Most parents never forget the first time they go hiking with their kids, but usually it’s unforgettable for all the wrong reasons.
Instead of building happy memories, the event brings disappointment, difficulty, hunger, thirst, injuries, and unfulfilled expectations. Sometimes the experience is so bad that parents decide that they just must not be an “outdoor family” and swear off hiking with kids for several years, at least.
So, you want to take your kids hiking?
My own first experience as a young parent on the trail with my new family was a little atypical because we started before our first son was old enough to walk. We threw him in a pack and started up the trail. There were a couple of extra stops for diapers and nursing, but for the most part, we found that hiking with a baby was pretty much the same as hiking as a couple.
As our family grew, however, and our children became active participants, our trekking downgraded from brisk hikes to lazy strolls. Some days, I think we’d get more exercise climbing the stairs at the movie theater than hitting the trail, but what’s most important is that we’ve kept at it and learned how to have a great time.
Know your family – don’t bite off more than you can chew
Successful hikes with kids begin long before you get to the trailhead. In our family, we like to leave our preparations for the last minute, but we’ve learned that there are a few critical things we have to consider before heading out the door.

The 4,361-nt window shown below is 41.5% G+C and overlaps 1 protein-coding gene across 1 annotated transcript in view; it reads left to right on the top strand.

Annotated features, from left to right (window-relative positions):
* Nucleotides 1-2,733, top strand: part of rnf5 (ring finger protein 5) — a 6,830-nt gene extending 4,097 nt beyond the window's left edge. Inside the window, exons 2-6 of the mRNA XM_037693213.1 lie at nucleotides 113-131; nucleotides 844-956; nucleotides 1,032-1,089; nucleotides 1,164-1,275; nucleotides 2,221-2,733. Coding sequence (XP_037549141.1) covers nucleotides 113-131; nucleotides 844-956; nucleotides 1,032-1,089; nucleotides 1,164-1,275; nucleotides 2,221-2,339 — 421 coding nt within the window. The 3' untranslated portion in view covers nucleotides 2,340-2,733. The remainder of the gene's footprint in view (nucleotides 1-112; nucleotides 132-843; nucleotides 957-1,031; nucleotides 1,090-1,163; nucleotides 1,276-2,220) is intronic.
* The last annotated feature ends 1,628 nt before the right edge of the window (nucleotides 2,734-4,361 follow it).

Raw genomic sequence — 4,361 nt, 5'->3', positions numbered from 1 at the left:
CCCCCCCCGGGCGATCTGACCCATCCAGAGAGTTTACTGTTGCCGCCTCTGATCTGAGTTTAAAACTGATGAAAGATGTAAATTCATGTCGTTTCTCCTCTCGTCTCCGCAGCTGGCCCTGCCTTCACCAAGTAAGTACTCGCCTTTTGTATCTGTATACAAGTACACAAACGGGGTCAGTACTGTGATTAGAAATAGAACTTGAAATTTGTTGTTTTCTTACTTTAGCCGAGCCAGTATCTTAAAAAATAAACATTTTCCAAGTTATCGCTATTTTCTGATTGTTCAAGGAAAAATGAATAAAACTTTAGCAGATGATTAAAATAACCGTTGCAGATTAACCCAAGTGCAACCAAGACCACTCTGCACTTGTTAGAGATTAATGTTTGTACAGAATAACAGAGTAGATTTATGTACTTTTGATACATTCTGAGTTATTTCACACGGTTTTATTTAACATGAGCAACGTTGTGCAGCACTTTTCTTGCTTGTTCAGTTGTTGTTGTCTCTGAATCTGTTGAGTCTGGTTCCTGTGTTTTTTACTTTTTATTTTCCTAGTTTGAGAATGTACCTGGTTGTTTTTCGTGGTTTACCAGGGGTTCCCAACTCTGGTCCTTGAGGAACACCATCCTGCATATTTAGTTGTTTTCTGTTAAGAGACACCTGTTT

How long is too long?
A common mistake when panning family hikes is choosing too long of a trail. If you have small children, it’s time for a reality check.
Start with short adventures, work up to the big ones
In our experience, and the experience of other active families we know, the space-time continuum shifts dramatically when hiking with kids. What would take a group of adults one hour will take a family at least four.
My wife and I can knock out a 5-mile hike in around two hours before lunch, but with the kids in tow, we’re lucky to make it home in time for dinner.
Why, you might ask, would it take four times as long to go on a hike with kids? It’s simple really:
- Your legs are twice as long as theirs. It takes them twice as long to walk anywhere.
- They are twice as interested in nature as you are. You’ve seen plenty of trees, streams, butterflies, and bugs before. They haven’t. Plan on pausing every 30 seconds or so to take in the world around you.